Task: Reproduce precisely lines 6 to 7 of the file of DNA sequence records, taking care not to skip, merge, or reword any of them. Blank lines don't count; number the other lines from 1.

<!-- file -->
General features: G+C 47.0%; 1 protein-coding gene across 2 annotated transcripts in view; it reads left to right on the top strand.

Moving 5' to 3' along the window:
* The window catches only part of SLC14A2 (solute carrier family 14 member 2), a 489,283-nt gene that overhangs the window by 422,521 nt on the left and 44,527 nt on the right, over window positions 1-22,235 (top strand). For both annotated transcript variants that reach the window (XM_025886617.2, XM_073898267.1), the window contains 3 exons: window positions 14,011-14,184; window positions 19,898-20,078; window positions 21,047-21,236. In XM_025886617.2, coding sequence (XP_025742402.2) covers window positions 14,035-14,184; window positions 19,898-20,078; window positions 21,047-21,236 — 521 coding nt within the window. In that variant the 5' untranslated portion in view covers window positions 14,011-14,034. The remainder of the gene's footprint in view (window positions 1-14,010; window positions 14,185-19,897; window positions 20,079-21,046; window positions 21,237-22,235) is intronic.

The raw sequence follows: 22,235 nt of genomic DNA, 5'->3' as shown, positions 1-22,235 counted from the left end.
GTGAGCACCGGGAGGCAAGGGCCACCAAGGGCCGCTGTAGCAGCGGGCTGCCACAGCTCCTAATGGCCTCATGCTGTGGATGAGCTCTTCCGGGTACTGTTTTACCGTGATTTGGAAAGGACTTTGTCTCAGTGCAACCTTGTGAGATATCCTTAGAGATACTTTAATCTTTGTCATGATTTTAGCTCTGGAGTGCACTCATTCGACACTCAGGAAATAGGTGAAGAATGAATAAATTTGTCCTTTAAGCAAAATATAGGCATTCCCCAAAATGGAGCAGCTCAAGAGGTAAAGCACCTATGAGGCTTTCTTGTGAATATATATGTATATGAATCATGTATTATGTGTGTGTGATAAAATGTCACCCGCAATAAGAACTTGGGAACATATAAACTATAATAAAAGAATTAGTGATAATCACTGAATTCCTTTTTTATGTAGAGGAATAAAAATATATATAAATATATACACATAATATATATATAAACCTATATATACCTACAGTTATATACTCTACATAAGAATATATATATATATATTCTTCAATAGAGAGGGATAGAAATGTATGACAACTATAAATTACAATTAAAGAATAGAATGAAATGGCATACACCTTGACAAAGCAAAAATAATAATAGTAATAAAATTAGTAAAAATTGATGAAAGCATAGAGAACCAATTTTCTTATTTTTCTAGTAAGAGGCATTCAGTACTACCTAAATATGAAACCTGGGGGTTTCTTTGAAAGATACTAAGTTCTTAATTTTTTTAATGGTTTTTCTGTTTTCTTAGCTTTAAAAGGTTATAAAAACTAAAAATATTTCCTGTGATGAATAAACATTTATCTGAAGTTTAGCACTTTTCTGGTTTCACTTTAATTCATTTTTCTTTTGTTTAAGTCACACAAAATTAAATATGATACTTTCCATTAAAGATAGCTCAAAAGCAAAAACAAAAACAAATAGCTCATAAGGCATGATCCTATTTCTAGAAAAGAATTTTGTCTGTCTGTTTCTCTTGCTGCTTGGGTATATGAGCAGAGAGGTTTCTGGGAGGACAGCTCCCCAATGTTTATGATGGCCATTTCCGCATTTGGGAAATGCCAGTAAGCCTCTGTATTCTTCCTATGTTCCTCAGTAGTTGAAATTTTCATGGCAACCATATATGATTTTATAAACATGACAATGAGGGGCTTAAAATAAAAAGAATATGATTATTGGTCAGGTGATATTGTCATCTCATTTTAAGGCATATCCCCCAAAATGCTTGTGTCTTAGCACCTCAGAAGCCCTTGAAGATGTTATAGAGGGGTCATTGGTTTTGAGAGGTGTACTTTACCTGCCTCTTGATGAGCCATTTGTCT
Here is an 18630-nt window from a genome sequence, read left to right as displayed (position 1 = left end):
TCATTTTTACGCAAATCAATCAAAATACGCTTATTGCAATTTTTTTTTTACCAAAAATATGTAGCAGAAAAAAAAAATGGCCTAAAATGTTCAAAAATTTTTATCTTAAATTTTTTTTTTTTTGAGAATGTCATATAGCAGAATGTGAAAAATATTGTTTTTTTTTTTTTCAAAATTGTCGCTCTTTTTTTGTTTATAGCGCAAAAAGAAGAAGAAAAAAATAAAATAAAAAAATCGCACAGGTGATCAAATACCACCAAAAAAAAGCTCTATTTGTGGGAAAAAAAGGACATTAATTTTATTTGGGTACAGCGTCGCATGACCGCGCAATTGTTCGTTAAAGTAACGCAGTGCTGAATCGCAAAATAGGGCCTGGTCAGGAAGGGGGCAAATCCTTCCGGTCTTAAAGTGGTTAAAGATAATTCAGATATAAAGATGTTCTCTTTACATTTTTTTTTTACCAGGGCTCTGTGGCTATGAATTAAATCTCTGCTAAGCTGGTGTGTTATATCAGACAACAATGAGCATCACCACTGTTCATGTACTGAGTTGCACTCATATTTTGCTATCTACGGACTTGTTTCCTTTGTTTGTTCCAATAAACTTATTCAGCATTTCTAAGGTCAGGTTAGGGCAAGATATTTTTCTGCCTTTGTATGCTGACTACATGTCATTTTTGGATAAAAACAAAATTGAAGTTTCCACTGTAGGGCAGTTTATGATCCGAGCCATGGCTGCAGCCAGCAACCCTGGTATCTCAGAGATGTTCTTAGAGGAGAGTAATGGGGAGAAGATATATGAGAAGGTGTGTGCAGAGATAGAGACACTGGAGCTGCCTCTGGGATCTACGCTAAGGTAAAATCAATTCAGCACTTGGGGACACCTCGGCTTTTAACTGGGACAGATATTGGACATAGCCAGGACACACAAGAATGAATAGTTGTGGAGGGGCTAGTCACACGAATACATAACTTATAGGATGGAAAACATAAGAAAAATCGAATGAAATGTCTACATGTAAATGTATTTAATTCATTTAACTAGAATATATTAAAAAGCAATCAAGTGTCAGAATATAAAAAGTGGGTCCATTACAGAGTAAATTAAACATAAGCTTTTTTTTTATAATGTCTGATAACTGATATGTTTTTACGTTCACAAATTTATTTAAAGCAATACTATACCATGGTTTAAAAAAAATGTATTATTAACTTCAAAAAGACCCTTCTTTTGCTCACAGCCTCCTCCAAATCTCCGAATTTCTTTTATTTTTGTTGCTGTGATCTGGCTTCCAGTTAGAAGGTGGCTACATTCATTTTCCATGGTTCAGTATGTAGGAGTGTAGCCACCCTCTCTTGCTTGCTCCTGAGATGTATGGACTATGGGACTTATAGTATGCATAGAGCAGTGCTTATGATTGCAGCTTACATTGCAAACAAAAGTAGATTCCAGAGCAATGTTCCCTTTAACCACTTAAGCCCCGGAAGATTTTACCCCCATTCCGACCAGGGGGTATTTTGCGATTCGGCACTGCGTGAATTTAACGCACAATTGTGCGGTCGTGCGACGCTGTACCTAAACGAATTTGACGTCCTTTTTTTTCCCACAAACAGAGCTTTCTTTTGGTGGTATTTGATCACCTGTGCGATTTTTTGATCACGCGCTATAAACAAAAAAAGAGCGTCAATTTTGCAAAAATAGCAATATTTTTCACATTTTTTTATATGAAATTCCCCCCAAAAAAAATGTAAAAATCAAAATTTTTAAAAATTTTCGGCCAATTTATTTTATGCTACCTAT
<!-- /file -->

Here is an 18630-nt window from a genome sequence, read left to right as displayed (position 1 = left end):
TCATTTTTACGCAAATCAATCAAAATACGCTTATTGCAATTTTTTTTTTACCAAAAATATGTAGCAGAAAAAAAAAATGGCCTAAAATGTTCAAAAATTTTTATCTTAAATTTTTTTTTTTTTGAGAATGTCATATAGCAGAATGTGAAAAATATTGTTTTTTTTTTTTTCAAAATTGTCGCTCTTTTTTTGTTTATAGCGCAAAAAGAAGAAGAAAAAAATAAAATAAAAAAATCGCACAGGTGATCAAATACCACCAAAAAAAAGCTCTATTTGTGGGAAAAAAAGGACATTAATTTTATTTGGGTACAGCGTCGCATGACCGCGCAATTGTTCGTTAAAGTAACGCAGTGCTGAATCGCAAAATAGGGCCTGGTCAGGAAGGGGGCAAATCCTTCCGGTCTTAAAGTGGTTAAAGATAATTCAGATATAAAGATGTTCTCTTTACATTTTTTTTTTACCAGGGCTCTGTGGCTATGAATTAAATCTCTGCTAAGCTGGTGTGTTATATCAGACAACAATGAGCATCACCACTGTTCATGTACTGAGTTGCACTCATATTTTGCTATCTACGGACTTGTTTCCTTTGTTTGTTCCAATAAACTTATTCAGCATTTCTAAGGTCAGGTTAGGGCAAGATATTTTTCTGCCTTTGTATGCTGACTACATGTCATTTTTGGATAAAAACAAAATTGAAGTTTCCACTGTAGGGCAGTTTATGATCCGAGCCATGGCTGCAGCCAGCAACCCTGGTATCTCAGAGATGTTCTTAGAGGAGAGTAATGGGGAGAAGATATATGAGAAGGTGTGTGCAGAGATAGAGACACTGGAGCTGCCTCTGGGATCTACGCTAAGGTAAAATCAATTCAGCACTTGGGGACACCTCGGCTTTTAACTGGGACAGATATTGGACATAGCCAGGACACACAAGAATGAATAGTTGTGGAGGGGCTAGTCACACGAATACATAACTTATAGGATGGAAAACATAAGAAAAATCGAATGAAATGTCTACATGTAAATGTATTTAATTCATTTAACTAGAATATATTAAAAAGCAATCAAGTGTCAGAATATAAAAAGTGGGTCCATTACAGAGTAAATTAAACATAAGCTTTTTTTTTATAATGTCTGATAACTGATATGTTTTTACGTTCACAAATTTATTTAAAGCAATACTATACCATGGTTTAAAAAAAATGTATTATTAACTTCAAAAAGACCCTTCTTTTGCTCACAGCCTCCTCCAAATCTCCGAATTTCTTTTATTTTTGTTGCTGTGATCTGGCTTCCAGTTAGAAGGTGGCTACATTCATTTTCCATGGTTCAGTATGTAGGAGTGTAGCCACCCTCTCTTGCTTGCTCCTGAGATGTATGGACTATGGGACTTATAGTATGCATAGAGCAGTGCTTATGATTGCAGCTTACATTGCAAACAAAAGTAGATTCCAGAGCAATGTTCCCTTTAACCACTTAAGCCCCGGAAGATTTTACCCCCATTCCGACCAGGGGGTATTTTGCGATTCGGCACTGCGTGAATTTAACGCACAATTGTGCGGTCGTGCGACGCTGTACCTAAACGAATTTGACGTCCTTTTTTTTCCCACAAACAGAGCTTTCTTTTGGTGGTATTTGATCACCTGTGCGATTTTTTGATCACGCGCTATAAACAAAAAAAGAGCGTCAATTTTGCAAAAATAGCAATATTTTTCACATTTTTTTATATGAAATTCCCCCCAAAAAAAATGTAAAAATCAAAATTTTTAAAAATTTTCGGCCAATTTATTTTATGCTACCTAT